|Updated: 04-Sep-2001||NATO the first five years 1949-1954|
The first steps
In the North Atlantic Treaty, the member governments
had undertaken collective obligations which called for immediate and
continuous action. Clearly, therefore, their first task was to devise
and create collective machinery which would enable them to fulfil these
obligations. They were in fact specifically committed to doing so by
Article 9 of the Treaty; and a Working Group had been set up two-days
before the Treaty was actually signed to make recommendations as to
the agencies which should be established, and the methods which should
be adopted, to prepare a collective plan of defence for the protection
of the North Atlantic area.
On the 5th April, 1949, the day after the signature of
the Treaty, the five Brussels-Treaty Powers submitted a formal request
for military and financial assistance to Washington. Similar requests
were made by Denmark, Italy, and Norway.
Now let us trace the beginnings of the Organization set up to implement the North Atlantic Treaty. The report of the Working Group mentioned at the beginning of this Chapter was considered by the North Atlantic Council at their first session in Washington on the 17th September, 1949. The principal decisions may be summarised as follows:
At this first session the Council recognised that comprehensive
questions of military production and supply, and of economic and financial
factors would have to be studied. At their second session held in Washington
on the 18th November, 1949, it was decided to set up two new agencies,
namely: a Defence Financial and Economic Committee, and a Military Production
and Supply Board.
The Military Production and Supply Board was to report to the Defence Committee. Its functions were to recommend ways and means of increasing available supplies when they fell short of military requirements and to promote more efficient production of military equipment.
Both the Defence Financial and Economic Committee and the Military Production and Supply Board were to have permanent working staffs in London, composed of qualified personnel from the interested countries.
Thus NATO now had the nucleus of an organization and a scheme on which to work. Nevertheless, as is only natural, the preparation of collective defence plans between sovereign states using different official procedures, different technical definitions, different languages and different currencies, was to prove extremely complicated. There were any amount of teething troubles to overcome, and work proceeded at a slow pace.
On the 1st December, 1949, the Defence Committee, meeting in Paris, agreed on a strategic concept for the 'integrated defence of the North Atlantic area', and on the methods by which a programme of production and of deliveries of military weapons and equipment should be devised. The Committee had, of course, taken into account the studies carried out in 1948 by Western Union, and later by the United States Joint Chiefs-of-Staff.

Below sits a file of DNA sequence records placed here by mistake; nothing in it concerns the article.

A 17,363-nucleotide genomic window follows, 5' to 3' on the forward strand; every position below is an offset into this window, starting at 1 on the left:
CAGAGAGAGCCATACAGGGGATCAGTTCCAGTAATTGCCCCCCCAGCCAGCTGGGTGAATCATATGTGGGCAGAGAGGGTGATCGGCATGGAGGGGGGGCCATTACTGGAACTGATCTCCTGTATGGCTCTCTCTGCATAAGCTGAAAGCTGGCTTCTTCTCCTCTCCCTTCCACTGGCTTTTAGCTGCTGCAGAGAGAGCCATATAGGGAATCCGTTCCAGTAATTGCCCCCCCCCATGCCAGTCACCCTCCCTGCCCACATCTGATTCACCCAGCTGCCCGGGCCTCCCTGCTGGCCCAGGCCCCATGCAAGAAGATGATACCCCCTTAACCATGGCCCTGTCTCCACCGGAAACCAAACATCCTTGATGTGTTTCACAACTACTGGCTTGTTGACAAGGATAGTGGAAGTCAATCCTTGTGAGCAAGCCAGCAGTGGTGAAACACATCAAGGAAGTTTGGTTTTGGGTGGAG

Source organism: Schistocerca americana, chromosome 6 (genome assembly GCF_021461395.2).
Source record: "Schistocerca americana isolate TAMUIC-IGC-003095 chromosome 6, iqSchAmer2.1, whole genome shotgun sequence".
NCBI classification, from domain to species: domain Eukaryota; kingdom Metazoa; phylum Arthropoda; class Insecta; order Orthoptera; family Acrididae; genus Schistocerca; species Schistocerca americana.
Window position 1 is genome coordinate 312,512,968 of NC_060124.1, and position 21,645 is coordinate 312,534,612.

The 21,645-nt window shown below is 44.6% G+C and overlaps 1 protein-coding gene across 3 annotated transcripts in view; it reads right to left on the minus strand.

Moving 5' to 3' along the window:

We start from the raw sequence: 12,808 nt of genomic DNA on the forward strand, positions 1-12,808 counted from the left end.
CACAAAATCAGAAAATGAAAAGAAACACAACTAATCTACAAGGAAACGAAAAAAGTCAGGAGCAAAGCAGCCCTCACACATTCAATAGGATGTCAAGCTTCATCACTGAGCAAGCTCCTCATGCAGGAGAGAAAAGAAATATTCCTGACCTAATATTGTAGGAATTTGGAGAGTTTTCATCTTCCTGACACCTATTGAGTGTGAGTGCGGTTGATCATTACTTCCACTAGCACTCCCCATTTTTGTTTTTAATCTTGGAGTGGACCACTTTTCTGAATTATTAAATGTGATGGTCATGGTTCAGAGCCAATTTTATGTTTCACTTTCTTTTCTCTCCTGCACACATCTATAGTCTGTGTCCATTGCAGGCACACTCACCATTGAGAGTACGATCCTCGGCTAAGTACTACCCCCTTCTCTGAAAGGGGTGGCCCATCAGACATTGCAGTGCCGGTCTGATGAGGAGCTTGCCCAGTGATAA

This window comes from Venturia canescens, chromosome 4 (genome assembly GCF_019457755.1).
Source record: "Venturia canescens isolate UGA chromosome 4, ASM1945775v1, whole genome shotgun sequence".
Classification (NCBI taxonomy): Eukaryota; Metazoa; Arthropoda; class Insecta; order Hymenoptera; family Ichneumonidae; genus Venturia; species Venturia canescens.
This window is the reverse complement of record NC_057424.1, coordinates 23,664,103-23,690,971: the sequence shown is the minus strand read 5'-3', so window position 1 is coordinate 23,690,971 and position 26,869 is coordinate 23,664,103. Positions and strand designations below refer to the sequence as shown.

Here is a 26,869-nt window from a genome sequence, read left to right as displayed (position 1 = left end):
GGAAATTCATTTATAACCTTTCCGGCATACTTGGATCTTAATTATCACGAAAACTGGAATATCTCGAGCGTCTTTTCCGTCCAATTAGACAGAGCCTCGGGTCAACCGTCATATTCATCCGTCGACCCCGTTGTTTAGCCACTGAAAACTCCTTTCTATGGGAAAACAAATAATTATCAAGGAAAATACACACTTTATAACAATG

The Defence Committee's recommendations were approved by the North Atlantic Council at their third session in Washington on the 6th January, 1950. The Council stressed that 'these recommendations embody the principles of self-help and mutual aid and will provide the basis for the common defence of the Parties'. On the 27th January, the day of the signing of the bilateral military aid agreements, President Truman approved the 'master Defence Plan' for the North Atlantic area. (2)
Meanwhile, the Defence Financial and Economic Committee had begun work on a number of projects aimed at:
This was the beginning of the discussions on an eventual 'common fund' and on a fair 'burden sharing', which were to be frequently debated later on.
When the Council met in London on the 15th May, 1950, they were brought up against the fact that there was a lack of co-ordination between NATO's military and civilian agencies. The military authorities were awaiting information from the Defence Financial and Economic Committee on what resources would be available to meet the Medium Term Defence Plan; this required a much higher level of forces than member countries were actually planning. At the same time, the Defence Financial and Economic Committee was awaiting specific information from the military authorities about the priorities and especially the costs of the plan. Long memoranda were being exchanged on the subject without much result. Ministers also showed concern at the considerable financial burden implied in the Medium Term Defence Plan. (3)
In this somewhat confused situation the Council decided that the time had come for the creation of a permanent civilian body which would be responsible for carrying out the policies of the NATO governments in the intervals between meetings of the North Atlantic Council. Accordingly, they established the Council Deputies to meet in continuous session in London. Each government was to be represented by a Deputy to its "Council Representative (i.e. its Foreign Minister). The Deputies were enjoined to select a permanent chairman from among their own membership and to establish a 'suitable full-time organization composed of highly qualified persons contributed by member governments. The Council also established a Planning Board for Ocean Shipping to deal with all matters relating to merchant shipping in defence planning.